Jennifer González-Broadt, photographed Wednesday, Aug 9, 2017, is a physician assistant at Community Health of Central Washington’s Highland Clinic in Tieton, Wash. (SHAWN GUST/Yakima Herald-Republic)

TIETON — Off came the stethoscope and white lab coat as Jennifer González-Broadt reached for her workout gear. It was time to change for Zumba class.

González-Broadt, a physician assistant at Community Health of Central Washington’s Highland Clinic, leads free classes at 5:15 p.m. every Monday, Tuesday and Wednesday on “the porch” of the clinic at 915 Wisconsin Ave. About a dozen women and girls mirrored her movements on the building’s wooden deck as dance music pulsed in the 95-degree air.

“It’s exercise class for whoever wants to come, and they don’t have to be my patient,” said González-Broadt, a native of Texas who prefers to be called Jenna.

She joined the Highland Clinic staff in April as its first full-time medical provider, more than a year after the clinic’s opening ended a decades-long lack of a primary care provider in and around this growing Upper Valley town of around 1,300.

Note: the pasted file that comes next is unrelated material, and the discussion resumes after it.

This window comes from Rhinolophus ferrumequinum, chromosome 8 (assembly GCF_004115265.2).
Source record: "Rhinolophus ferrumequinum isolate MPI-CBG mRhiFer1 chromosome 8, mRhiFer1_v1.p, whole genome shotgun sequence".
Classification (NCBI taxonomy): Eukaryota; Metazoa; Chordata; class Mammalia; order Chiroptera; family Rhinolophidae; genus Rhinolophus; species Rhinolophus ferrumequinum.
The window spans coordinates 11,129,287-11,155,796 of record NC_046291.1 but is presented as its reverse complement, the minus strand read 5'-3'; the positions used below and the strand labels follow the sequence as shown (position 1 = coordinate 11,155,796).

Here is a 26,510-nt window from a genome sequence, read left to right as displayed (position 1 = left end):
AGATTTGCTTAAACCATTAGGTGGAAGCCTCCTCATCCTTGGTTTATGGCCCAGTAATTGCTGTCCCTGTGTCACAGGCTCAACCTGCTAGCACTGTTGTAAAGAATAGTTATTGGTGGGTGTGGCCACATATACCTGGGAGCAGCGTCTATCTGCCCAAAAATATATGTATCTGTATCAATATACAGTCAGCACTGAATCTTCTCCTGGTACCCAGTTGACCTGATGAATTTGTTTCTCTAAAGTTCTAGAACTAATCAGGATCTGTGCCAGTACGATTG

Community Health, which operates the Central Washington Family Medicine clinic and residency program, had long wanted to open a clinic in the Tieton area. In August 2015, the organization received a $1,057,452 grant to develop a new clinic site in the Yakima Valley.

That grant, part of the Affordable Care Act, was meant to expand primary care services to new patients and would be ongoing if federal dollars continue to come through, officials said at the time.

Having a full-time medical provider in town is crucial to reach more people, especially uninsured and underinsured individuals. More services means more options for those who don’t want to drive to Yakima — and those who can’t drive to Yakima because of limited transportation or limited time away from work.